dependent origination, or interdependent arising
paṭicca: on the ground(camp) of
The Sanskrit root of the word is prati* whose forms appear more extensively in the Vedic literature, and it means "to go towards, go back, come back, to approach" with the connotation of "observe, learn, convince oneself of the truth of anything, be certain of, believe, give credence, recognize". In other contexts, a related term pratiti* means "going towards, approaching, insight into anything"
a key doctrine of Buddhistphilosophy,[note 1] which states that all dharmas ("phenomena") arise in dependence upon other dharmas: "if this exists, that exists; if this ceases to exist, that also ceases to exist".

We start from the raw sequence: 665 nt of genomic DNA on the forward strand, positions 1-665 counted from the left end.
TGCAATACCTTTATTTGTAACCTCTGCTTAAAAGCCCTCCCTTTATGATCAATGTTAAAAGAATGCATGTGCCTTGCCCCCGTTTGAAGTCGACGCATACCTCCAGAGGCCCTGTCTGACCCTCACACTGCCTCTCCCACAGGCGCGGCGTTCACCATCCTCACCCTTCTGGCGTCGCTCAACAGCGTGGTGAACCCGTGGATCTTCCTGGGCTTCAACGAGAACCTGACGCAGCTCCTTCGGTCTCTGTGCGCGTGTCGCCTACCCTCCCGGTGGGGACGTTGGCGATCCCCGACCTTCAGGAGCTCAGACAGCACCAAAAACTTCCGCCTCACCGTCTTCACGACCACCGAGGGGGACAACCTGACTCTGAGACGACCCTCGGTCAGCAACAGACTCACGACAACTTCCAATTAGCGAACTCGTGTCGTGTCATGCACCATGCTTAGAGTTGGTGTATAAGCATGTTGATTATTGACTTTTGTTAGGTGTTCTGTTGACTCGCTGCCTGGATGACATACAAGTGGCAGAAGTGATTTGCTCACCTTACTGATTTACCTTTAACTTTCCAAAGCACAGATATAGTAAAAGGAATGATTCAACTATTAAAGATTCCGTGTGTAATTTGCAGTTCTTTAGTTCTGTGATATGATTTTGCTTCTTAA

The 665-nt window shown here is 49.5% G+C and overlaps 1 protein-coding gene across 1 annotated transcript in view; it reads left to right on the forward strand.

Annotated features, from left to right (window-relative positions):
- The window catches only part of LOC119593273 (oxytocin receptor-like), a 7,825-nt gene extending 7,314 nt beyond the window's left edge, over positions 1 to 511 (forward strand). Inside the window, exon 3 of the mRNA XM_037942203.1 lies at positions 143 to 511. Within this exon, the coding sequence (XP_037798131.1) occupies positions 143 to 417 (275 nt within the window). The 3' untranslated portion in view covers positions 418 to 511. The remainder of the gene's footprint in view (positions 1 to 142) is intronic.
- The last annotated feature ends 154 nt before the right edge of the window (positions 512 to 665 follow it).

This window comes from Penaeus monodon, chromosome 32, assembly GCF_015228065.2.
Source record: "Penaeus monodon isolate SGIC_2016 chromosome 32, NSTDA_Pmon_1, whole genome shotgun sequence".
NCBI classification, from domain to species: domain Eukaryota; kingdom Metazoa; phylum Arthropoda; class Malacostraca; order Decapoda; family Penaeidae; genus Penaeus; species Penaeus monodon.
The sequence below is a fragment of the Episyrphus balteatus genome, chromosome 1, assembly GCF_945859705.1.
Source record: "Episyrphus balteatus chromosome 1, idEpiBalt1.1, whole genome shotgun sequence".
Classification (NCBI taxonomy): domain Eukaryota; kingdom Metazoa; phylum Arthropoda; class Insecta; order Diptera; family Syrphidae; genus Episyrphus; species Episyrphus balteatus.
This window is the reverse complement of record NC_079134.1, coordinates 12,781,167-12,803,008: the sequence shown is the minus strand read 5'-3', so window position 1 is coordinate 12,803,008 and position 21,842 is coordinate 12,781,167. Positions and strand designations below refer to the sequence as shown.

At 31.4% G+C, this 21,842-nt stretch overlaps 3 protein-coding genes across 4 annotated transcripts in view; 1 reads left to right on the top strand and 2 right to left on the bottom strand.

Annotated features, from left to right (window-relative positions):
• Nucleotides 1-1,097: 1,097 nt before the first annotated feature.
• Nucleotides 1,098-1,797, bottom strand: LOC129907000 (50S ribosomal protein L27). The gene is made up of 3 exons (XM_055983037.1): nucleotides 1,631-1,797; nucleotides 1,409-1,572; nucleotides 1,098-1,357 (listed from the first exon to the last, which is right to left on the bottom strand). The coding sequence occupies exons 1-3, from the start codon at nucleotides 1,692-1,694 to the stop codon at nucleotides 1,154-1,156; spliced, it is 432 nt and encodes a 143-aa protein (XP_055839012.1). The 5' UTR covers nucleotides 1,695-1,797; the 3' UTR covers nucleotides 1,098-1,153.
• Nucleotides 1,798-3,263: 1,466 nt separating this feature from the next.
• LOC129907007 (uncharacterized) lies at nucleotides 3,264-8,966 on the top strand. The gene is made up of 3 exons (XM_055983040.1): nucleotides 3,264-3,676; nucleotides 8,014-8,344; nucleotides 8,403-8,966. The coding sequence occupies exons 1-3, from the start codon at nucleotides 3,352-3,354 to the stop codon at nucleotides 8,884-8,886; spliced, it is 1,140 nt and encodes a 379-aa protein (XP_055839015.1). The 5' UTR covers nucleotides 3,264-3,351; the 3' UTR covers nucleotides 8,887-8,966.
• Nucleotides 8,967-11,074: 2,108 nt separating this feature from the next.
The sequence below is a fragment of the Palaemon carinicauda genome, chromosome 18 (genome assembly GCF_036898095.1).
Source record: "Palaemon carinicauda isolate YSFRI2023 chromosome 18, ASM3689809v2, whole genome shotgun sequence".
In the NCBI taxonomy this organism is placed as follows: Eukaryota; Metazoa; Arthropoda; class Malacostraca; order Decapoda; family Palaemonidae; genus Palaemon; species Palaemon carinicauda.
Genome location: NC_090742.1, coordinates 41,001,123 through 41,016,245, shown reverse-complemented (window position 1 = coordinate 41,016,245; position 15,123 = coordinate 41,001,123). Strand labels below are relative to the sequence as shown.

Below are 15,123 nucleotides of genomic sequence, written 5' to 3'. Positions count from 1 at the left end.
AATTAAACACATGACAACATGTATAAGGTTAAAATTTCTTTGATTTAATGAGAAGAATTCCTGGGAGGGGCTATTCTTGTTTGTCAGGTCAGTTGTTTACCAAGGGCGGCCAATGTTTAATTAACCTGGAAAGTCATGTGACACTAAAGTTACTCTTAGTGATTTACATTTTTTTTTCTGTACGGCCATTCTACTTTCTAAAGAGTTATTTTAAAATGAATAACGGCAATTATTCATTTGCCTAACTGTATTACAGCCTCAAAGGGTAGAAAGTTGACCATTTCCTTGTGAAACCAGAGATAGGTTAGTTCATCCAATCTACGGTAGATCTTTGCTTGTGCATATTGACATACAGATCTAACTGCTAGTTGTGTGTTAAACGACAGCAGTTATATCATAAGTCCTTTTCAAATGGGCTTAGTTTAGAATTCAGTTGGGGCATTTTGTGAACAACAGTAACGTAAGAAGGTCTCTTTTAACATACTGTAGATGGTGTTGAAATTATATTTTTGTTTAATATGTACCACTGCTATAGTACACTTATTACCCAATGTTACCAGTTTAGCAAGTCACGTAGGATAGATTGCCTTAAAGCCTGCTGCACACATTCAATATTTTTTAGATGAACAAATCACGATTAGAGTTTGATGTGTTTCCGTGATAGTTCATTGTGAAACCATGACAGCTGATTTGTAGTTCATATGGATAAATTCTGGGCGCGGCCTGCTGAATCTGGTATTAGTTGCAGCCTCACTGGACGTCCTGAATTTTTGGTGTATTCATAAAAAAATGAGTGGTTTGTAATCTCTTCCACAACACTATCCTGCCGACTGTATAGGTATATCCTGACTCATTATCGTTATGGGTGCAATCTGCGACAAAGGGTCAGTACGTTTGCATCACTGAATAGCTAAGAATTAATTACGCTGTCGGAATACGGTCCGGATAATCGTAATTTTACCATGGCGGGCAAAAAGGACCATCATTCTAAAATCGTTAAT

Traditionally, the reversal of the causal chain is explained as leading to the annihilation of mental formations and rebirth
While this list describes the processes which give rise to rebirth, it also analyzes the arising of dukkha as a psychological process, without the involvement of an atman.
The term may also refer to the twelve nidānas, Pali: dvādasanidānāni, Sanskrit: dvādaśanidānāni, from dvādaśa ("twelve") + nidānāni (plural of "nidāna", "cause, motivation, link")